The exhibition of aerial photographs by Adriel Heisey at the Albuquerque Museum is a heart-warming, eye-appealing, mind-altering journey through New Mexico’s past.
Heisey’s images also reveal the soul we feel throbbing beneath this land we all love. A quotation from journalist Juan Estevan Arellano found in the exhibition says it all: “Querencia is that love of place—ensouling. The land ensouls you. I think you’re born with that in your genes when you are born on this type of landscape. When you’re young, you don’t see it that way, but the older you get the more attached you become to the landscape.” As the ancient natural landscape is sacrificed to modern human interventions, what is lost is the “soul” Arellano refers to.
Adriel Heisey, flying in a 450-pound, thirty-foot wingspan Kolb aircraft, barely more than a pipe with wings and a rudder, cruised the Southwest and took photographs of the vanishing landscape with its ancient ruins. He flew like some wise, caring bird, unwilling to let us forget the beauty and deep feelings for place a state like New Mexico instills in us. In front of the small pusher engine, sitting on an exposed plastic seat with his leg strapped to the joystick so he could have both hands free to photograph, Heisey was perched in the open as if he were the eyes of a bird able to survey everything around, above, and below.
A plane like his is included in the exhibit so we can imagine the kind of flight and views he experienced. Flight logs are provided for young people to follow his various journeys and actually see and participate in his adventures as he swoops down to take amazing pictures of some of the Southwest’s greatest ruin or a tribal dance at a Window Rock powwow or an archeologist working alone in the empty spaces of a desert dig. For anyone who ever thought about wanting to be a bird and fly above it all, this show is a must-see.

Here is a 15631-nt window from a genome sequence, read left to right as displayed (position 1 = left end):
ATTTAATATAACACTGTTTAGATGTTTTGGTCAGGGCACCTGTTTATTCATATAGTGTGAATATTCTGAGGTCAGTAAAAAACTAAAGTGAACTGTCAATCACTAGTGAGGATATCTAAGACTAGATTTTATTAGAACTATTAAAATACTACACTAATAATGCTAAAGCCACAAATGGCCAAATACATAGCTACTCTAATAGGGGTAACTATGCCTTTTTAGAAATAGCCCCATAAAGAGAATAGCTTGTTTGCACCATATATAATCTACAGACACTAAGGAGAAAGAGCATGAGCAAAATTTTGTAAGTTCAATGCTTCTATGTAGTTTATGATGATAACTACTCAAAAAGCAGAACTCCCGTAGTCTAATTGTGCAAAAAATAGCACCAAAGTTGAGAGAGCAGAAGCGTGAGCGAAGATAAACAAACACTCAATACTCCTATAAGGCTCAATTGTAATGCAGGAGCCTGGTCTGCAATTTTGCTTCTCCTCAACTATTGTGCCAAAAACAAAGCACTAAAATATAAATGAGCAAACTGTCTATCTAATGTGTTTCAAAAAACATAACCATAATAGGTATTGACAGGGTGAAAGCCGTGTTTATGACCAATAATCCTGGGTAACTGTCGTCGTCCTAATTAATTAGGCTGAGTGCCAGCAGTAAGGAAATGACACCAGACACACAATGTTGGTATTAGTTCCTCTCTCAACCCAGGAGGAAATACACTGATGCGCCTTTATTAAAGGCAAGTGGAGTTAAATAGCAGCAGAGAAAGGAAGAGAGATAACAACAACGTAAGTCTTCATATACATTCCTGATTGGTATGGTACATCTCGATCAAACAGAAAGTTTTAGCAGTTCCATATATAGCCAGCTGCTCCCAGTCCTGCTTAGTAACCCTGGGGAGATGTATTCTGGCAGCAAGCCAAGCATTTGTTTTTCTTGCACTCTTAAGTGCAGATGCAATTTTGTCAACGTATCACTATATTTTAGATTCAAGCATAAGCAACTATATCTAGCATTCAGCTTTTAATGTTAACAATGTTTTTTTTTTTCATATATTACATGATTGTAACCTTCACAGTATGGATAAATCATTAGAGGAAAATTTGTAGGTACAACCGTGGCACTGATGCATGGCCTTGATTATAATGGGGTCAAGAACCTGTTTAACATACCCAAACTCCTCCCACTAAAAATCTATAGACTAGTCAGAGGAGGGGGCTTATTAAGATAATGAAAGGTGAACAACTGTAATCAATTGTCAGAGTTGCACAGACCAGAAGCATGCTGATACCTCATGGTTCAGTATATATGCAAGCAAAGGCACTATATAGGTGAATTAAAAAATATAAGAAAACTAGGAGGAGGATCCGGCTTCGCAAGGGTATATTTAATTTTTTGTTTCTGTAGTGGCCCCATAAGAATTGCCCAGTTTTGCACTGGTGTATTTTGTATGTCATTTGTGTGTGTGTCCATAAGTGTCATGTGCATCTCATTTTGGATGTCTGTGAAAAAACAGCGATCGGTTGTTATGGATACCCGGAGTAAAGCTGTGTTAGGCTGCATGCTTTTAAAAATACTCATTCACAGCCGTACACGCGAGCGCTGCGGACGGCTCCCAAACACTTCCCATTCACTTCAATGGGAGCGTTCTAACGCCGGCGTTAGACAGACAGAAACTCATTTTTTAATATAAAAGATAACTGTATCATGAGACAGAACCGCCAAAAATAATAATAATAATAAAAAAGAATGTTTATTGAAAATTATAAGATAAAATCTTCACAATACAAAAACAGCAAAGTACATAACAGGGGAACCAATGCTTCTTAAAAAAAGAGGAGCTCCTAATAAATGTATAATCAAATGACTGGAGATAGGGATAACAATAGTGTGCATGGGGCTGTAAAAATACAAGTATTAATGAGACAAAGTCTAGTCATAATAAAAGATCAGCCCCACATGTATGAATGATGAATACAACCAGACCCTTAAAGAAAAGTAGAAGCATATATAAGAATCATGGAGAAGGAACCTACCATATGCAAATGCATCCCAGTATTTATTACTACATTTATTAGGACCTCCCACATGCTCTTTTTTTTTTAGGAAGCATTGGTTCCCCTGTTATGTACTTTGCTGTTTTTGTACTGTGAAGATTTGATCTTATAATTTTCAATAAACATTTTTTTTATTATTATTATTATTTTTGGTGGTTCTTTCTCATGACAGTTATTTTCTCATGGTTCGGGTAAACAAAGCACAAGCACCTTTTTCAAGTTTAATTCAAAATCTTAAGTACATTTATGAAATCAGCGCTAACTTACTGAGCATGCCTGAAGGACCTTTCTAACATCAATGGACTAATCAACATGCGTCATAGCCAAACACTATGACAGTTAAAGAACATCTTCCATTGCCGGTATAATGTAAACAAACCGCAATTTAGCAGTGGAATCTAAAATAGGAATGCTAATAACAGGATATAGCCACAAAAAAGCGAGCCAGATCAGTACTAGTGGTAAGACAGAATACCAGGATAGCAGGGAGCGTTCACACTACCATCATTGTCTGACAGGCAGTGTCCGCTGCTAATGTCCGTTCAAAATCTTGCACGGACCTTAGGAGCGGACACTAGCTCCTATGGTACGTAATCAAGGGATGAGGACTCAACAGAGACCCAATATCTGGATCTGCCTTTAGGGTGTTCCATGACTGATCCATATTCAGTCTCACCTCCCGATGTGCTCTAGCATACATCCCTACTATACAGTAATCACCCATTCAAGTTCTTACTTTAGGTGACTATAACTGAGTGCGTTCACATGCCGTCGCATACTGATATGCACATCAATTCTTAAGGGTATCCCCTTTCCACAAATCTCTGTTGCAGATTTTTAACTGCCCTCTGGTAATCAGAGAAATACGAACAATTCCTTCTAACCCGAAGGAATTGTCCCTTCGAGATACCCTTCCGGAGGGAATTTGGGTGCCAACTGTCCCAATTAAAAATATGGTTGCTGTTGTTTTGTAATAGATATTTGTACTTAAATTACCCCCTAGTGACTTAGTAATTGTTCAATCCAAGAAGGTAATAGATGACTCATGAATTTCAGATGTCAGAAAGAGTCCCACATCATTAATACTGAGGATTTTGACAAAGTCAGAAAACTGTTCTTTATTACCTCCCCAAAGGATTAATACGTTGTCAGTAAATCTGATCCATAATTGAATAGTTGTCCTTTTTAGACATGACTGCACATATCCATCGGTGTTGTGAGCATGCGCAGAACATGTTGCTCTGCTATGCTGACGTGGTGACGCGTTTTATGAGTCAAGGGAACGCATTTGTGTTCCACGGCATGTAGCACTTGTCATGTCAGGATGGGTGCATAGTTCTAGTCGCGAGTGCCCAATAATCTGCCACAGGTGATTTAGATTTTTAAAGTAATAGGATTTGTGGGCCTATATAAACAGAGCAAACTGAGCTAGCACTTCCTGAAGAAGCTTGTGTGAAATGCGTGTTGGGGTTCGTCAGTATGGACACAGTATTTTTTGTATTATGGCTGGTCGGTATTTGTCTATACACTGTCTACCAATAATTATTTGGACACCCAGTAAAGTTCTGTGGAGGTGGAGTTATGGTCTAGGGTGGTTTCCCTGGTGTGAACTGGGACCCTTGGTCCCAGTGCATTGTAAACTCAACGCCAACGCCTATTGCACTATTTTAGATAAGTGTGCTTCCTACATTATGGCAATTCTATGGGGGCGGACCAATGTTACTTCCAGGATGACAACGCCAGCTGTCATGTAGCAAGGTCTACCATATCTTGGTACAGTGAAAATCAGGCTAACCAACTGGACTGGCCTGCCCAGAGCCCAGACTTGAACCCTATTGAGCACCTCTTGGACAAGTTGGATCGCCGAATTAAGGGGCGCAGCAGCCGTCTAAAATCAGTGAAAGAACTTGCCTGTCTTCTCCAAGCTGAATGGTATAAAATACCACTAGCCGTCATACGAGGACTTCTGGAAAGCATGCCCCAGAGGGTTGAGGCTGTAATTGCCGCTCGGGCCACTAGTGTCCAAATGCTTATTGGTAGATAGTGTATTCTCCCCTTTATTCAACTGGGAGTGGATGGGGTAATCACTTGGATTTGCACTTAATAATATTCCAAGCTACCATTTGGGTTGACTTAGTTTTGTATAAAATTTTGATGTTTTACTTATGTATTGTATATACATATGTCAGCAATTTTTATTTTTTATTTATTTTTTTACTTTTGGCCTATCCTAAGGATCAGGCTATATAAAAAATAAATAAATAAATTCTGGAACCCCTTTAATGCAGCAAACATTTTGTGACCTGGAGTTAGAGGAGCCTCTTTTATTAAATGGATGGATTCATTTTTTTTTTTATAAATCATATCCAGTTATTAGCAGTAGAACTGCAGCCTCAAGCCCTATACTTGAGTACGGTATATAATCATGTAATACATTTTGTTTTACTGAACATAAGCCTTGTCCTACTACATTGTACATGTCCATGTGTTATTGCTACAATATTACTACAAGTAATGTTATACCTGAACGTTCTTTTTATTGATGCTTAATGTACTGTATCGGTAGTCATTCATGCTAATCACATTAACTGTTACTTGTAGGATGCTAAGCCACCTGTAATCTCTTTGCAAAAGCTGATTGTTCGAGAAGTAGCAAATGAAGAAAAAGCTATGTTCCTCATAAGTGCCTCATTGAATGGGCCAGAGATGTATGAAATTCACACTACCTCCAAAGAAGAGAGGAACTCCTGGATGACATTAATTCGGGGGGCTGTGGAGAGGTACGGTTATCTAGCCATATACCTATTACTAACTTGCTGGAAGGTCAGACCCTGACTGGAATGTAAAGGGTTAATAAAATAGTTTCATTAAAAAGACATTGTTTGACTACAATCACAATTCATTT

More important, however, are the record and the rare glimpses Heisey gives us of vanished civilizations and landscapes that underlie the great power of the American Southwest as a special place on earth. A lot has been written recently about photographs, especially those coming out of the war in Iraq. How they tell us things about events and places, but also how they can deceive us into thinking we know what is real, while we actually don’t. Heisey’s work takes the argument to another level. What he captures in these unusual images is what birds see, but more than that, he captures what is past as well as what is present. Novelist and Laguna Pueblo member Leslie Marmon Silko tells us: “The ancient landscape is a lesson about change, and the inevitability of change, and the humility with which we humans should undertake to do anything—especially here in the Southwest.”
Heisey’s photographs are ecology in pictures. Along with vestiges of human interventions from Sonora to Colorado, we see from above the enormous effects of weather, human impacts on nature, and how the landscape has reacted to all of these factors. We see the immense beauty of this landscape and feel the depth of history and geologic time etched into the images.
The exhibition is titled “From Above: Images from a Storied Land,” and it is exactly that—the stories of the land itself, stories of ancient peoples, stories of ourselves, and the story of this amazing artist snapping well-chosen, artfully composed, and intelligently selected photographs of the past and present in ways that suggest possibilities for the future.